The breaking of bread is a distinctive term of Luke, the author of Acts. He uses it most powerfully when Cleopas and his companion describe how Jesus had been made known to them ‘in the breaking of the bread’ (Luke 24:35).
It is not clear from Acts 2:42 how Luke is using the term when describing the life of the first Christian communities. Commentators are cagey about its use. Is it describing the act which opened a common Jewish meal? Is it a specific liturgical and sacramental act? C.K. Barrett argues that ‘“breaking of bread” was not a Jewish term for a meal and in this sense must have been a Christian development’ (Acts 1–14, T&T Clark, 2004, p. 165), i.e. an embryonic service of Holy Communion. James Dunn is more circumspect, suggesting, ‘We may assume that on some occasions at least the meal included a shared commemoration of the last supper but Luke has not gone out of his way to make this plain’ (The Acts of the Apostles, Epworth, 1996, p. 35). Hans Conzelmann points out that Luke makes no attempt to distinguish between an ordinary meal and the ‘Eucharist’ and suggests that ‘the unity of the two is part of the ideal picture of the earliest church’ (The Acts of the Apostles, Fortress, 1987, p. 23).
This exploration of breaking bread works with a broad understanding of the term: one that includes and honours the practice of Holy Communion, but reflects upon breaking bread in other ways and contexts too – ways that also make Jesus known.
When exploring the specific sacramental act in which bread is broken and wine shared, the term ‘Holy Communion’ is used most often. Other terms such as the Lord’s Supper and the Eucharist are also used when appropriate to represent different perspectives and traditions.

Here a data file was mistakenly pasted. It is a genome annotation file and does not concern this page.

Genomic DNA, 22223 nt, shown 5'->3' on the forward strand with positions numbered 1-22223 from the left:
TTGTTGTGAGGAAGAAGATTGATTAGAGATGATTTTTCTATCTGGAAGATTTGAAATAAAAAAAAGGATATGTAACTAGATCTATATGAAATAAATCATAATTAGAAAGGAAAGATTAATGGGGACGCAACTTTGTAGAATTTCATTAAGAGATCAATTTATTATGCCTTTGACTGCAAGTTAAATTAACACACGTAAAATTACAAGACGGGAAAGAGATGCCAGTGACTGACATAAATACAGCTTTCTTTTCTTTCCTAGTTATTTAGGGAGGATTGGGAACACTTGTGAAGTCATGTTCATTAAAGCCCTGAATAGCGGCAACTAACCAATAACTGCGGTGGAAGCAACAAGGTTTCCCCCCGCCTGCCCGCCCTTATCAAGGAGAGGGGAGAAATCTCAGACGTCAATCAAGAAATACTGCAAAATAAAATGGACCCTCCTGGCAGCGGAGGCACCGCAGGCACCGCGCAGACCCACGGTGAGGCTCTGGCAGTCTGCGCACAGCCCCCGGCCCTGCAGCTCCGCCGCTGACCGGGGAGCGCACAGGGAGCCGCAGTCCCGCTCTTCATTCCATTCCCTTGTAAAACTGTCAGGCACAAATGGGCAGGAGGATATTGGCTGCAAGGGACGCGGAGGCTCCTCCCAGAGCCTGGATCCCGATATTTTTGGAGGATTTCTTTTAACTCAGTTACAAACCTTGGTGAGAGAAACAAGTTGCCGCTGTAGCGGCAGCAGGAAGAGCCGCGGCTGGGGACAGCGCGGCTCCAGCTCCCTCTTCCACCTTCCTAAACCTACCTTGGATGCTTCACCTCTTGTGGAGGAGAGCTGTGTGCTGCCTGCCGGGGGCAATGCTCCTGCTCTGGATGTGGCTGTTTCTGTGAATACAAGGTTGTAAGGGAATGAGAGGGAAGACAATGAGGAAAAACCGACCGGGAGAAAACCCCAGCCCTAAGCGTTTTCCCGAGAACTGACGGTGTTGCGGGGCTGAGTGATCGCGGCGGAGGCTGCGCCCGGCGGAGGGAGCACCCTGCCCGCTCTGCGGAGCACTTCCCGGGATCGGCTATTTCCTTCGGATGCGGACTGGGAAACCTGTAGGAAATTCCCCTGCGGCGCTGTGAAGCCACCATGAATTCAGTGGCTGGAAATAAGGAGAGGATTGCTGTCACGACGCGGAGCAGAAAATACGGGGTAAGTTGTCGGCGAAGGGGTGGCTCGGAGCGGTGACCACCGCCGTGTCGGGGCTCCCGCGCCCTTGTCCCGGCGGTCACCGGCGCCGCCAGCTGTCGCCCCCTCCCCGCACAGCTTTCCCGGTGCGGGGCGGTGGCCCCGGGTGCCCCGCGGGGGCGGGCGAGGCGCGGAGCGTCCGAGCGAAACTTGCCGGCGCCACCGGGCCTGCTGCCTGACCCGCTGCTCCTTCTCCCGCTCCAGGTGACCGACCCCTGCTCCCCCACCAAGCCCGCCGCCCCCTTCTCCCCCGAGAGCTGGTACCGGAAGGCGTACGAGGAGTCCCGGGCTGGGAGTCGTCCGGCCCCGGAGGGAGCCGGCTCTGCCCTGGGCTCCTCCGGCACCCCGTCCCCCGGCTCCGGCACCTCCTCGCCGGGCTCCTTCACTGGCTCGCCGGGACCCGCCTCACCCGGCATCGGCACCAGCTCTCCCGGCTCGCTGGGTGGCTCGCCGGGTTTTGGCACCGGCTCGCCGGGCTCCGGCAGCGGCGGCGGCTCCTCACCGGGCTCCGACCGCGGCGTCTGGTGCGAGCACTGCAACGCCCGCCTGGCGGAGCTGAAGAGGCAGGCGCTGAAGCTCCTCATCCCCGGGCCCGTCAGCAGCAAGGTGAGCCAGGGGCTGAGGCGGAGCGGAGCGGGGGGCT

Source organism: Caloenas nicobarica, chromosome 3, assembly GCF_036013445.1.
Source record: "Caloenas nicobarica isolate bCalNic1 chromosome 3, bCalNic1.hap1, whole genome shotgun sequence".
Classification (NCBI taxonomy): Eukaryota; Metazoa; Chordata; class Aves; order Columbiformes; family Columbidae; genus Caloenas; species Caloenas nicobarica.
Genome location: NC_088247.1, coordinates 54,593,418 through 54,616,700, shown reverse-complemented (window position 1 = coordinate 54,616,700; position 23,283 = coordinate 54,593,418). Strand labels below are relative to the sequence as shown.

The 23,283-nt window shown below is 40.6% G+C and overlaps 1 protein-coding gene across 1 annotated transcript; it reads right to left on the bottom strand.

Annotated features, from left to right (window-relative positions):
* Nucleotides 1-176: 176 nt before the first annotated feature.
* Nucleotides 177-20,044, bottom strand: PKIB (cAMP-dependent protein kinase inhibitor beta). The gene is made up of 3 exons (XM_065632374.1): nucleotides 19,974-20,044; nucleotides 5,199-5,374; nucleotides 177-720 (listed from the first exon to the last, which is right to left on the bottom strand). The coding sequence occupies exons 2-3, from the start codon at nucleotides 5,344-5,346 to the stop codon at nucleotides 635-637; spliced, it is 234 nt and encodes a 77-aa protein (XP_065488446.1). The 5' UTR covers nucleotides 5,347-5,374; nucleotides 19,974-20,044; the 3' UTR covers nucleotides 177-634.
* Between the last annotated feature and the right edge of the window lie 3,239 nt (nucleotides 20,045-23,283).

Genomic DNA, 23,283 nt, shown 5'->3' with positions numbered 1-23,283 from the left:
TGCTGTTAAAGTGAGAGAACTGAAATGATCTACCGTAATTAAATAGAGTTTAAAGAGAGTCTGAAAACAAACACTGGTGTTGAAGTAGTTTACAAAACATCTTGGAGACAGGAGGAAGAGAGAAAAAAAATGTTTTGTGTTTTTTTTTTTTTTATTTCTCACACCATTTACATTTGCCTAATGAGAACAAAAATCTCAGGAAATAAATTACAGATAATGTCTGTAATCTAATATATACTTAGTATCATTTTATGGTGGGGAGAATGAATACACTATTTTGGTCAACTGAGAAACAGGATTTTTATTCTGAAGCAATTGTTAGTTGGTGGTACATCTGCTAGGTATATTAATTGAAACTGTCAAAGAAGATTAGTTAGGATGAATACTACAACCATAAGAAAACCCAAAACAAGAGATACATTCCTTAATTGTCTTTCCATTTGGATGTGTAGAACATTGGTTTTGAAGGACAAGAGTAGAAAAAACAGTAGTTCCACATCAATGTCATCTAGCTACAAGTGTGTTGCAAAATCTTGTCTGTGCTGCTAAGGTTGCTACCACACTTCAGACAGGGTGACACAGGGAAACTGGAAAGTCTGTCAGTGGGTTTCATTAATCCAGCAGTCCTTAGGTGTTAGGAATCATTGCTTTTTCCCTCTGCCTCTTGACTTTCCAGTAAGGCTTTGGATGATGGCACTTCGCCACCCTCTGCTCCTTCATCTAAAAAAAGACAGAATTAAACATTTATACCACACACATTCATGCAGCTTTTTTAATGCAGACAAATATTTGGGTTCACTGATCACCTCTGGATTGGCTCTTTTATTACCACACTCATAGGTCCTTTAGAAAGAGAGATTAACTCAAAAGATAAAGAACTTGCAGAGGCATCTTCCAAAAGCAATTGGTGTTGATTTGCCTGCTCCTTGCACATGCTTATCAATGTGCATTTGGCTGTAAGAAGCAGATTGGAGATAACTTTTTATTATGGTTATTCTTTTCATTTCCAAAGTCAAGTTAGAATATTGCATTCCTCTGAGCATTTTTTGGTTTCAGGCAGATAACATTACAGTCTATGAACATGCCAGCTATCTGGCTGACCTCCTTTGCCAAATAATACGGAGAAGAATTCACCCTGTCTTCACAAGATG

In first developing this resource, the team from the Birmingham Methodist Circuit centred their thinking on the reminder that the early Christians found God in every aspect of life and that they gathered together to share their lives as a community. They made mistakes, they didn’t always share and yet they found something so special that they tried to follow Christ’s example. So they, like him, took bread, the ordinary and everyday; they gave thanks to God, they broke it, they shared it and they consumed it.
Through breaking bread, you too are invited to gather and take the everyday; thanking God for it, breaking it, sharing it and eating it. And as you do this, in many varied ways, including sharing Holy Communion with Christ, our prayer is that you will be transformed by God’s love and be people energised by the Spirit to play your part in transfiguring your churches, your communities and the world beyond so that God’s kingdom may grow on earth as in heaven.
Above all, our prayer is that this habit helps you to deepen your trust, knowing yourself loved by God and challenging you to offer God your love, individually, as a church and as a community, through your living alongside others as a thankful, broken, blessed and sharing people.